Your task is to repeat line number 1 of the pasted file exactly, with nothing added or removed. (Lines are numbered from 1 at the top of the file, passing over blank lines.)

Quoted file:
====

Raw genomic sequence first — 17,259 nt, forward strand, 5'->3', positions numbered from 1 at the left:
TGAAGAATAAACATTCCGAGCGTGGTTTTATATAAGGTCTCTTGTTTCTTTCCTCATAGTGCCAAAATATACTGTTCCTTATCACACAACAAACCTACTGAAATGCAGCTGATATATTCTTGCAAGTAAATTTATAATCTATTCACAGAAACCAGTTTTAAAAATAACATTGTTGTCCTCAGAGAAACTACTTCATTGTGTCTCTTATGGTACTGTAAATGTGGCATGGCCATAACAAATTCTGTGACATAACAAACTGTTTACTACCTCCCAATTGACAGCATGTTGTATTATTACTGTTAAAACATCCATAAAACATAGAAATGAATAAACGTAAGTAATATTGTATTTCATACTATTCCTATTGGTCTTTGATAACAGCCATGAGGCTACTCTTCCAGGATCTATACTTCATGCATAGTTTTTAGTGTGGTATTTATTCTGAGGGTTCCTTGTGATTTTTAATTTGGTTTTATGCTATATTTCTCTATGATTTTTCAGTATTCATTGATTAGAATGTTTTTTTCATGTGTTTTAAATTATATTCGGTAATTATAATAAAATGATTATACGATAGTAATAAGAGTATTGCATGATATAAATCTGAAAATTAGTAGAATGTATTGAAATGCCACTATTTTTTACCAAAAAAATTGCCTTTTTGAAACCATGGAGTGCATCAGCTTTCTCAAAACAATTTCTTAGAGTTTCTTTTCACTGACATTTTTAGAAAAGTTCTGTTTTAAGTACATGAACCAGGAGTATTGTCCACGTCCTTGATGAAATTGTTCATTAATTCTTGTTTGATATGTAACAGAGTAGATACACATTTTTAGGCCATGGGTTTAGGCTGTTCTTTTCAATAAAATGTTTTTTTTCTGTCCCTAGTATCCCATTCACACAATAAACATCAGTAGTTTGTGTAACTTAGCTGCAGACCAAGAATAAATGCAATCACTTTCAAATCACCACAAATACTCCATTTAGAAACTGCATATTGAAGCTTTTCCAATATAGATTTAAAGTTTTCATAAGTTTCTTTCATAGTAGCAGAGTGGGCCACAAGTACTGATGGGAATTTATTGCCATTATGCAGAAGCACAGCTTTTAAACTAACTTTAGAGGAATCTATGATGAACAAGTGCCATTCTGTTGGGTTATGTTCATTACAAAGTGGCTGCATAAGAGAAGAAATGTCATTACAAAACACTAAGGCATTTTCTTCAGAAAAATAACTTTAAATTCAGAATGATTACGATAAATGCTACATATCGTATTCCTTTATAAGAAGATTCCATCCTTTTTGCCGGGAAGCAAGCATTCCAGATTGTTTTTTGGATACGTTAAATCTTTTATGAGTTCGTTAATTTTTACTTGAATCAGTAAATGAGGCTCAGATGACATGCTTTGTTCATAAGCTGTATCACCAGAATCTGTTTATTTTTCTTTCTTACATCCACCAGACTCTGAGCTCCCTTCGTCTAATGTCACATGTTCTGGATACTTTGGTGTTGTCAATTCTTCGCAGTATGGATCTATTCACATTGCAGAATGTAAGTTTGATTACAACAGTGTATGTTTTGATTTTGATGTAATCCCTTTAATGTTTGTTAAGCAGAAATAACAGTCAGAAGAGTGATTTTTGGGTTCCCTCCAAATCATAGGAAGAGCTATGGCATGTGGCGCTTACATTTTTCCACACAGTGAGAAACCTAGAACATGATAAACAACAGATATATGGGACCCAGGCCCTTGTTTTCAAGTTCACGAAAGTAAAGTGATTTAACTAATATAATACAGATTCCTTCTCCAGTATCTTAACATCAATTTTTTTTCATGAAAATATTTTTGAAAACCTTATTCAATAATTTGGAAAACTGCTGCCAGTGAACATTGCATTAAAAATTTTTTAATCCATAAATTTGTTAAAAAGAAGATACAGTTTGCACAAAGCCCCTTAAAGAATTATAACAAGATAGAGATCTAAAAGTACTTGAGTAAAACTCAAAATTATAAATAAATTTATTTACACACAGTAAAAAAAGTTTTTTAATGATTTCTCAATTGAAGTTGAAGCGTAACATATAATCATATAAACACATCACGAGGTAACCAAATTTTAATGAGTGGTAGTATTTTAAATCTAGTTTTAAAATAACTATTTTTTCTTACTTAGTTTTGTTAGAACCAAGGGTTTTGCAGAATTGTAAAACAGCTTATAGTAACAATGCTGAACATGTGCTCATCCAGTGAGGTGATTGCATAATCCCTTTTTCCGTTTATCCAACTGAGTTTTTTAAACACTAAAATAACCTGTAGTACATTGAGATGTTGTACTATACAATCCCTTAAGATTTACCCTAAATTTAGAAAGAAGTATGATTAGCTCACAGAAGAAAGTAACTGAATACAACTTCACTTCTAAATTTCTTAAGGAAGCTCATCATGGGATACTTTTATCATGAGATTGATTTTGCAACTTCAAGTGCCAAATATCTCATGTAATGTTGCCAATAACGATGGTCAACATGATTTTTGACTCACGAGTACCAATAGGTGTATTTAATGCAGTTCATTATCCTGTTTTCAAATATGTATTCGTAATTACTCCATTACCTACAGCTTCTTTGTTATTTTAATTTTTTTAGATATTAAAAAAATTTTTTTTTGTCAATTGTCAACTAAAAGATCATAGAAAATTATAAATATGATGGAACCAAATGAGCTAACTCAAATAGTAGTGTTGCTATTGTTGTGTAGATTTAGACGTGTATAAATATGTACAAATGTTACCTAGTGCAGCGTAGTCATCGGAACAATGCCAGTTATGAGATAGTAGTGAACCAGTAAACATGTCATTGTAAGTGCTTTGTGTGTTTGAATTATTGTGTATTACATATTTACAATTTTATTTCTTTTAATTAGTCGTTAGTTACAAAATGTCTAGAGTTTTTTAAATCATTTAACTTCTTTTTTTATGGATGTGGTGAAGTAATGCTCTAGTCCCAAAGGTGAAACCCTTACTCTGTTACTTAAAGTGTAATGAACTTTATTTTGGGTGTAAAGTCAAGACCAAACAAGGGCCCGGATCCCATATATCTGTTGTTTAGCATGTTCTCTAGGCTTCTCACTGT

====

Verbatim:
Raw genomic sequence first — 17,259 nt, forward strand, 5'->3', positions numbered from 1 at the left: